The film is about a peaceful, simple family living in rural Japan during the 10th century. It starts with a bamboo cutter finding a nymph inside a bamboo stalk. The bamboo cutter and his wife decided that the nymph must have been a gift from heaven. When she suddenly grows into a baby, they decide to take the nymph as their own child. The baby grows into a walking and talking child within a short amount of time, faster than normal humans. The couple still accept her as they name her Kaguya. The bamboo cutter finds gifts while cutting bamboo stalks. He concludes that Kaguya must have been a princess in the heavens. They leave their simple rural life to live in the city where Kaguya grows into a beautiful and desirable young woman. The bamboo cutter believes that giving Kaguya a lavish lifestyle in the city would make her happy. But Kaguya is miserable in her new life and she wishes to go back to their simple life. When the word gets out about Kaguya, princes from other kingdoms try to court her and prove their love. The movie ends with her returning to the moon where the gods reside, a cold and unforgiving place, without any or little of memories of all her experiences on earth.
Just a little longer, to feel the joy of living in this place.
— Princess Kaguya
I feel that this movie is criminally underrated and underappreciated. It's a drama fantasy film where the animation is really staggering and mesmerizing. Each frame looks like a painting; the art appears beautifully and masterfully handmade and features intricate color schemes. The story tells a narrative about the meaning of happiness and purpose, and teaches an overarching lesson abut what it means to be human (given that Kaguya, herself, is a princess of the Moon). It teaches about family and being human. It conveys the experience of seeing your children grow up fast and the desire to provide the best for them. The film also covers the experience of loss and grief.
6. Howl's Moving Castle
Loosely based on the 1986 novel of the same name by British author Diana Wynne Jones, Howl's Moving Castle begins when a young maiden named Sophie lives an uneventful life at her late father's hat shop. All that changes when she befriends the wizard Howl, who lives in a magical moving castle. However, an evil witch takes issue with their budding relationship and casts a spell on young Sophie, which ages her prematurely. Now Howl must use all his magical talents to battle the jealous hag, confront his origins and identity, and return Sophie to her former young self. This film is set in a European country, one that is at war against an unnamed enemy. Howl despises the government's strategy to use wizards and witches in the war because this changes them. Their powers will be deceitfully stripped if they do not do the government's bidding.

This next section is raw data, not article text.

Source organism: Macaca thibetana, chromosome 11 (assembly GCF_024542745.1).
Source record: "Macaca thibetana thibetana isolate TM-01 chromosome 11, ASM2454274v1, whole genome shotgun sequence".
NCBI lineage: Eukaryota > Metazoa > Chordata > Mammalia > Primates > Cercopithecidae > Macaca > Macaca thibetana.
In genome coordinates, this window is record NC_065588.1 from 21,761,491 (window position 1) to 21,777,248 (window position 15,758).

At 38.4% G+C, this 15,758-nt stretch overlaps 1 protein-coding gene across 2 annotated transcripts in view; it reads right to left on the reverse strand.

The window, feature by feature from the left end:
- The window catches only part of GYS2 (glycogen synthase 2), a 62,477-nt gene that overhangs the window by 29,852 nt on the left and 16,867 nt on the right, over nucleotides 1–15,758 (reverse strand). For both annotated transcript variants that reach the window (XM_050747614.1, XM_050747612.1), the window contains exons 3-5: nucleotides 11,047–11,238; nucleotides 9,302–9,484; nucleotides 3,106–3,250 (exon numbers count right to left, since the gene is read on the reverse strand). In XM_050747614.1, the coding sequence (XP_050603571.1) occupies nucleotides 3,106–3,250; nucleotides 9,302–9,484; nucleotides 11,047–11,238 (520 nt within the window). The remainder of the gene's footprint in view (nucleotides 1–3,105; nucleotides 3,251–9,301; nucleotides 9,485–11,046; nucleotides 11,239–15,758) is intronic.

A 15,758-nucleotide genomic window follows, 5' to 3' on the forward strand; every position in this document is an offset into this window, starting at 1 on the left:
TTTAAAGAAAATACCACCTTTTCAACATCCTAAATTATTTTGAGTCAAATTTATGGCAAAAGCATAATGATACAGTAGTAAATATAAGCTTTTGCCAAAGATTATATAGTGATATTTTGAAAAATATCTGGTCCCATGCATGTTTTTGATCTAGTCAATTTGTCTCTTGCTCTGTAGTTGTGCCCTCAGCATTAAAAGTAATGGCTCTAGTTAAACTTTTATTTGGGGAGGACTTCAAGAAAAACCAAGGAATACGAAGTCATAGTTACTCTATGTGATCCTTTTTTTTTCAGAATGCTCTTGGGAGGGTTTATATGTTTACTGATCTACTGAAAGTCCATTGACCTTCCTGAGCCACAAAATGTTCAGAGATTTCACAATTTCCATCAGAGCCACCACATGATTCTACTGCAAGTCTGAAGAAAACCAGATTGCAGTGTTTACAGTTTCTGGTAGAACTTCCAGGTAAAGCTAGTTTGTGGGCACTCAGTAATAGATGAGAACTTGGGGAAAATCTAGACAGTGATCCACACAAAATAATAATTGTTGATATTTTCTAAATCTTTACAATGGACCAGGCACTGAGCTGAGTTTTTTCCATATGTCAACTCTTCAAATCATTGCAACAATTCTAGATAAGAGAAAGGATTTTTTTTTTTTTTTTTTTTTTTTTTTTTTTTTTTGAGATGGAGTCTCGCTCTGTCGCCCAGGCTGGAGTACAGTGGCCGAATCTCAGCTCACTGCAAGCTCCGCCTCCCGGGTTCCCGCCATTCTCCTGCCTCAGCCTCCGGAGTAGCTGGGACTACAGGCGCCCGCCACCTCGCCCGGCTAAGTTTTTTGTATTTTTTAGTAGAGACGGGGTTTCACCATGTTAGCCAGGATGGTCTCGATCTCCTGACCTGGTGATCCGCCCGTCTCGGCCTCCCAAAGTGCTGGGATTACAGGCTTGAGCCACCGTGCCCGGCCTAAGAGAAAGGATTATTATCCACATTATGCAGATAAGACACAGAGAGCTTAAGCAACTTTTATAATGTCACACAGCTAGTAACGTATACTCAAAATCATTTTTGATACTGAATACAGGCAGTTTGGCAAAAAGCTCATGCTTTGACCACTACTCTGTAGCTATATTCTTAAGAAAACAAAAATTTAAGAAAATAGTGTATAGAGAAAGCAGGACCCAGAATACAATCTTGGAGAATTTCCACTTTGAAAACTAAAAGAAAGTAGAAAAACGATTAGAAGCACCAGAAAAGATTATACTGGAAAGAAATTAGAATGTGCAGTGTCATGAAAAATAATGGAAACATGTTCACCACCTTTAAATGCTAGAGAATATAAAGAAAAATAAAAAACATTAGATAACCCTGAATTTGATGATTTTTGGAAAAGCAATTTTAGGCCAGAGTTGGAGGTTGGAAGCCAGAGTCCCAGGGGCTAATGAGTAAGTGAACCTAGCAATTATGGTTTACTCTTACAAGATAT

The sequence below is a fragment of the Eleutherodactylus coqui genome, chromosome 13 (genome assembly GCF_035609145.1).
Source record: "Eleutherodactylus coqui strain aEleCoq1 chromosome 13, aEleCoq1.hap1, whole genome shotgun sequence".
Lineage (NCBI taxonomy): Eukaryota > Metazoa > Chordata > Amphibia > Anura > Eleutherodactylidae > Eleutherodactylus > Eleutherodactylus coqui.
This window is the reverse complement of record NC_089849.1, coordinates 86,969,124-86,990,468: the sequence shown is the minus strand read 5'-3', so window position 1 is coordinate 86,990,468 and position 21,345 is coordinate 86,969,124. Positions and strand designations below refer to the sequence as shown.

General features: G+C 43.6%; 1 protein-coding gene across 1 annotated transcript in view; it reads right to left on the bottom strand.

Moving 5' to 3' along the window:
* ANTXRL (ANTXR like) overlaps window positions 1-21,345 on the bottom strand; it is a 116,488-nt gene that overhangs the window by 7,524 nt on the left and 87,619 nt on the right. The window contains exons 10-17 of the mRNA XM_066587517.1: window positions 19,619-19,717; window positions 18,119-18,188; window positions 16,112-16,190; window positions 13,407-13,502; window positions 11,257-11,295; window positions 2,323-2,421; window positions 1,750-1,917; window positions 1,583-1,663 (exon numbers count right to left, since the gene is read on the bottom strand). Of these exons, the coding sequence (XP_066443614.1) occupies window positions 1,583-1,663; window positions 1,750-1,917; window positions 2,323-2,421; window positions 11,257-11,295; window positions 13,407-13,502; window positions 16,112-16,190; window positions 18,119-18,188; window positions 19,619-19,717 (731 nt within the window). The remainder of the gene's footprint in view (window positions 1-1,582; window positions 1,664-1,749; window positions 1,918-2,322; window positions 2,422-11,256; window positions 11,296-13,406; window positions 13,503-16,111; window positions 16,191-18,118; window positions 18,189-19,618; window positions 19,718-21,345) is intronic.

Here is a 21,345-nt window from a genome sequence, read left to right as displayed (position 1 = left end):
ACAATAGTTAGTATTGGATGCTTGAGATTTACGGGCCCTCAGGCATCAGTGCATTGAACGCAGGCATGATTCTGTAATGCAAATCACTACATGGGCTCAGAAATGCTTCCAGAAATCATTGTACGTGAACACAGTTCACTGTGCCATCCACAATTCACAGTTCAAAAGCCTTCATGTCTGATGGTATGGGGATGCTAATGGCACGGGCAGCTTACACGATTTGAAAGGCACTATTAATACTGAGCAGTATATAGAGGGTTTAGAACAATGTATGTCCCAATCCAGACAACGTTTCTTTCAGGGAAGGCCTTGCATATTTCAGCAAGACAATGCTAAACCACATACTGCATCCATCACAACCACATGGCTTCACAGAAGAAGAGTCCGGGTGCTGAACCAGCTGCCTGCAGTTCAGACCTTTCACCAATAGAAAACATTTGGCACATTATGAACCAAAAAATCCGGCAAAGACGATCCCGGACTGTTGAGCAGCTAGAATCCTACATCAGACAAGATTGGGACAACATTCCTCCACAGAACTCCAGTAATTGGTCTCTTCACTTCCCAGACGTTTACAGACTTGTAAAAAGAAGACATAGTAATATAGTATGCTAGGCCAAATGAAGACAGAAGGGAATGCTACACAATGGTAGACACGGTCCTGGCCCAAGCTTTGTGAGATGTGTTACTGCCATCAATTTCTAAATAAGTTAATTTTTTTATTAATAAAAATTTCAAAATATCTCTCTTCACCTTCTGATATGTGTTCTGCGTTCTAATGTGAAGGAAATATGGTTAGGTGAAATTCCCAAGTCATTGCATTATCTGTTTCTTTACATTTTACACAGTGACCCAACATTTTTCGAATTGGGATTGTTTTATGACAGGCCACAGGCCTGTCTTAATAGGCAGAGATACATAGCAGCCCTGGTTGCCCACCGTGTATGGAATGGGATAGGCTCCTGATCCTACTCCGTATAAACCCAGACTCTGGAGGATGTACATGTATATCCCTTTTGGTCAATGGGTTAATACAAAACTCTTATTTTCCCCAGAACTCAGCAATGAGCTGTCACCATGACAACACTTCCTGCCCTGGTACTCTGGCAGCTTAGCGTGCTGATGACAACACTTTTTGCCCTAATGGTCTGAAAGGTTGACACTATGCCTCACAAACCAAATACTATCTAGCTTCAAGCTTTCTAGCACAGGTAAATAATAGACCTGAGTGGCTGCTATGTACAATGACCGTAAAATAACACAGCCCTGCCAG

Sorry, I've had enough of running away, Sophie. Now I've got something to protect: it's you.
— Howl to Sophie
This film is a popular suggestion for Studio Ghibli films because:
- You need to watch it more than once to see the gems hidden in the film.
- The music and soundtrack will make you stand up and dance as if you're in a fancy ball.
- The animation will make you fall in love with the main character.
- The plot focuses on two people falling in love rather than the unnecessary details of the extensive world they live in.
Packed with a beautifully Ghibli-styled animation, quirky characters, and interesting pivotal and unexpected plots, the film will surely take you to another place of another time. Though some may think that the film itself is overrated, it is a highly recommended piece of art that deserves all the credit. The film itself takes a spotlight in becoming one of Ghibli's must-see movies and classics.
The Cat Returns
This film is about a schoolgirl who is magically transported into a kingdom of cats. The movie depicts how important it is to be true to yourself, that courage isn't the absence of fear, and learning to find courage takes time and experience.
Castle in the Sky
This story is about a girl and a boy who find a magical key that unlocks a floating castle amidst an ongoing conflict. The film conveys the message that neutrality doesn't always exist in times of chaos.
My Neighbor Totoro
This film is about a family who move to the countryside where the two sisters meet a giant, cuddly, and cheeky cat spirit. This movie conveys the message that family is the most important thing. It also shows how hope and optimism can be explored through fantasy in times of hardship.
This film is about a fish that turns into a human to befriend a young boy. This movie depicts how humans trash and destroy the oceans and bodies of water. It also depicts friendship and the innocent infatuation of children. But most importantly, it is a film about knowing who you are as well as accepting your own identity.
Kiki's Delivery Service
This movie is about a good witch that moves into a bustling city. The film shows the importance of accepting who you are and knowing your purpose in life. This story reassures children that even when the going gets tough, if you believe in yourself, treat others with respect, and have perseverance, you will see your way through.
I do believe in the power of stories. I believe that stories have an important role to play in the formation of human beings, that they can stimulate, amaze, and inspire their listeners.
— Hayao Miyazaki
Do you think that this list is short? How about recommending a Studio Ghibli film for me to watch? Why not share a few of your experiences watching Studio Ghibli films? How did they make you feel and what lessons did you learn from watching them?
© 2020 Darius Razzle Paciente